Sad news this weekend following the death of ex-Liverpool and England full-back Gerry Byrne. This article looks at the player and the man, and hopefully reads as a glowing tribute to the player nicknamed “Crunch”.
Gerry Byrne was a right footed player, who played his whole career as a left back, he was an aggressive player who did not shirk any challenge. Even though Byrne had a reputation and rightly so as a tough defender in his whole career he never received one red card.
Liverpool born, Byrne was a quiet man, but his quietness should not be mistaken for shy, timid or a walkover as “The Anfield Iron”, Tommy Smith, found out to his cost. In a practice match, a young Smith trying to impress his more experienced colleagues, nutmegged Byrne, the next time Smith and Byrne came together Byrne head butted Smith, Shankly calmly walked over and stood over Smith saying: “Lesson number one, don’t think you can nutmeg Gerry Byrne and get away with it.”
Gerry Byrne made his debut for Liverpool when he was 19 years of age in 1957 in a match against Charlton Athletic, it was not the most auspicious of starts, as Byrne scored an own goal with a misplaced back pass in a 5-1 loss. Over the next three seasons, Byrne only played half a dozen matches, he could not dislodge Ronnie Moran from the number 3 shirt, Byrne was placed on the transfer list, and then in December 1959, his career at Liverpool was about to change with the recruitment of Bill Shankly as manager.
In 1962, Byrne played in every league match, ending with Liverpool winning the Second Division, in 1964. Byrne played a massive part in Liverpool winning the First Division title. In 1965, Liverpool played Leeds United in the FA Cup Final at Wembley Stadium, after just three minutes, Bobby Collins clattered Byrne and he went down in a heap, after inspection from Liverpool physio Bob Paisley, Byrne was diagnosed as having broke his collarbone, at that time there were still no substitutions allowed, Byrne pleaded to stay on, and stay on he did for two further hours as the game ended in extra-time, with Liverpool winning the FA Cup. It was Byrne’s cross from the byline that Roger Hunt finished that put Liverpool one up. A great testament to the player’s desire to play on.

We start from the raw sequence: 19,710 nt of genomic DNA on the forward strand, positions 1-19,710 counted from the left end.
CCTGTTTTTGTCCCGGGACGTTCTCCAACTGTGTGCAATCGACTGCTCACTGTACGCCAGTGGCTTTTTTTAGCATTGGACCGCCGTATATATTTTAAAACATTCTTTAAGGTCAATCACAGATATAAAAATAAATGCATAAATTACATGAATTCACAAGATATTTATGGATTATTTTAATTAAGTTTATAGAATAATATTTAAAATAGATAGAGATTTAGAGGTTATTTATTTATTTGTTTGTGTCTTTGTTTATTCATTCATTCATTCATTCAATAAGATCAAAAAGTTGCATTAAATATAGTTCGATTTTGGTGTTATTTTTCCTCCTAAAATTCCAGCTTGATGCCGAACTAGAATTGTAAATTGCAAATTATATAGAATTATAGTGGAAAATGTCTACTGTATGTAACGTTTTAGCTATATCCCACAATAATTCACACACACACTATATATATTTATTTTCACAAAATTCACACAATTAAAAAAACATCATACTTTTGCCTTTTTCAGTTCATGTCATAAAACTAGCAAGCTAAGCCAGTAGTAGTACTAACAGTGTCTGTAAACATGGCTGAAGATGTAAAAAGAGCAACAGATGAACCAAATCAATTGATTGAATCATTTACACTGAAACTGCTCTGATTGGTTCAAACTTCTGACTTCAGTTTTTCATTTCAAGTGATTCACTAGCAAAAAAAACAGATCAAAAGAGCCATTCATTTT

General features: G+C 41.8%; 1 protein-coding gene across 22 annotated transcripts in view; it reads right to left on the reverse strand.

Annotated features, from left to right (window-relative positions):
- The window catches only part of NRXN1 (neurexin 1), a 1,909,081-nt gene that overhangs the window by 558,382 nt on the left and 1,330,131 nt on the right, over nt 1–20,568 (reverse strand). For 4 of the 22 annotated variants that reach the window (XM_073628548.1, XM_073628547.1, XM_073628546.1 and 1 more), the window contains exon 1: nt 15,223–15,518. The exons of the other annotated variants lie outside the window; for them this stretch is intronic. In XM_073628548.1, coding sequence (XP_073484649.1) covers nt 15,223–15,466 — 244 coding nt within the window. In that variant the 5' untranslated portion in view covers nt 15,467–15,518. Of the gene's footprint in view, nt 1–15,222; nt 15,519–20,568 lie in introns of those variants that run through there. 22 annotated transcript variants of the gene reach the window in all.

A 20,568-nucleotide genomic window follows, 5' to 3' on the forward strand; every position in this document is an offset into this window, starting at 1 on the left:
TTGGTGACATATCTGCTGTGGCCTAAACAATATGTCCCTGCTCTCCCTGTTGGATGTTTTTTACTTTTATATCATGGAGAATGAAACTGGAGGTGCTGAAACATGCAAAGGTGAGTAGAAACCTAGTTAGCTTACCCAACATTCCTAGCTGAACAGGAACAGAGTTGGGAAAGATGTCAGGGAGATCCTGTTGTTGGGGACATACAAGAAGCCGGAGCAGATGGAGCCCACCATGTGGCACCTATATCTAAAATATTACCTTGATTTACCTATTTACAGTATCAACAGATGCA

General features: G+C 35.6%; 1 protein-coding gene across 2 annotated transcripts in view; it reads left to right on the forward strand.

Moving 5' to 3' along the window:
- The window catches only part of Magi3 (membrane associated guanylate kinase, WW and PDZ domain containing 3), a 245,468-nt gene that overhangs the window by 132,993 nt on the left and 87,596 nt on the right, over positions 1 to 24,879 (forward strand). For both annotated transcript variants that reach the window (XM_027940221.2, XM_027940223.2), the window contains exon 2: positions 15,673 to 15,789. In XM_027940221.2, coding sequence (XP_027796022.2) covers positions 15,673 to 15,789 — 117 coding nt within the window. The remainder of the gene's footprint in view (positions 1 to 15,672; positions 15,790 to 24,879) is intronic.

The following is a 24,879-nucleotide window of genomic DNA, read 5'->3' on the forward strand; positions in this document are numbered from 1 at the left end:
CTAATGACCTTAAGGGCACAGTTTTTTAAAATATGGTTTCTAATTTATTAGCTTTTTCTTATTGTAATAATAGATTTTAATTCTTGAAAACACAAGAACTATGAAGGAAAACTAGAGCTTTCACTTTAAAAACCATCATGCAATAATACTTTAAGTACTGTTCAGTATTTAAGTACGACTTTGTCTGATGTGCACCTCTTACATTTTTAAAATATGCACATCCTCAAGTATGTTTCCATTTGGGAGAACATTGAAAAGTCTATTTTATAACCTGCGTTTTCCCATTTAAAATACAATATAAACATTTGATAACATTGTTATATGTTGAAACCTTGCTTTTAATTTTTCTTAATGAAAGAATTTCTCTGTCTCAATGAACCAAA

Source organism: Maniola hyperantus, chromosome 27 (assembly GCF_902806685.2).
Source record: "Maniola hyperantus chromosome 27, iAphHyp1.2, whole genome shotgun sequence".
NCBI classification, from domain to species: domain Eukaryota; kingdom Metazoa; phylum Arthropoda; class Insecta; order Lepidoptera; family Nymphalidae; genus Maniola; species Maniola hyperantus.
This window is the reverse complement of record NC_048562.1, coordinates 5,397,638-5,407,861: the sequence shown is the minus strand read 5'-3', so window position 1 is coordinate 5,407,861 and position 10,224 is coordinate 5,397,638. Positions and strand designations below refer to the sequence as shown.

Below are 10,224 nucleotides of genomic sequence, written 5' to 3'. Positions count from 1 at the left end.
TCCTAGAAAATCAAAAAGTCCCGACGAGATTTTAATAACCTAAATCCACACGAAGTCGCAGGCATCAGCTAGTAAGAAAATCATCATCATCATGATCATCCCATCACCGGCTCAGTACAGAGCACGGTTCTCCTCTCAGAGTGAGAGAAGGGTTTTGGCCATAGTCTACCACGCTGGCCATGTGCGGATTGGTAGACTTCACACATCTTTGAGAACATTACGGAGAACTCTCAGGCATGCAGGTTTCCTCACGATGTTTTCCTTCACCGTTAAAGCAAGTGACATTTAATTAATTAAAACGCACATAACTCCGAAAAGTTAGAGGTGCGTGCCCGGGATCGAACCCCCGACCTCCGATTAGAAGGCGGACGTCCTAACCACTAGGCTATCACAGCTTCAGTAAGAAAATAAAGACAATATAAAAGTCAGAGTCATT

In 1966, he yet again showed his bravery whilst playing in a match against Glasgow Celtic, with a dislocated elbow. In 1969 Byrne picked up an injury whilst playing against Leicester City and was forced to retire at only 30 years of age with a knee injury. He finished his playing career on 333 appearances for Liverpool, the one and only club he played for… With two England caps, Byrne was in the 1966 World Cup winning England squad but was unable to displace Ray Wilson during his football career.
Bill Shankly summed up the player and the man in an interview with the following words:
“I’ve had many skilful men,” observed Shankly in 1975, “but the best professional of the lot was Gerry Byrne. He wasn’t flashy and he wouldn’t score you goals. But he was hard and skilful and gave you everything he had. More than that he was totally honest. Which is the greatest quality of all.”
RIP Gerry Byrne, 29th August 1938 to 28 November 2015, my condolences to his family and friends.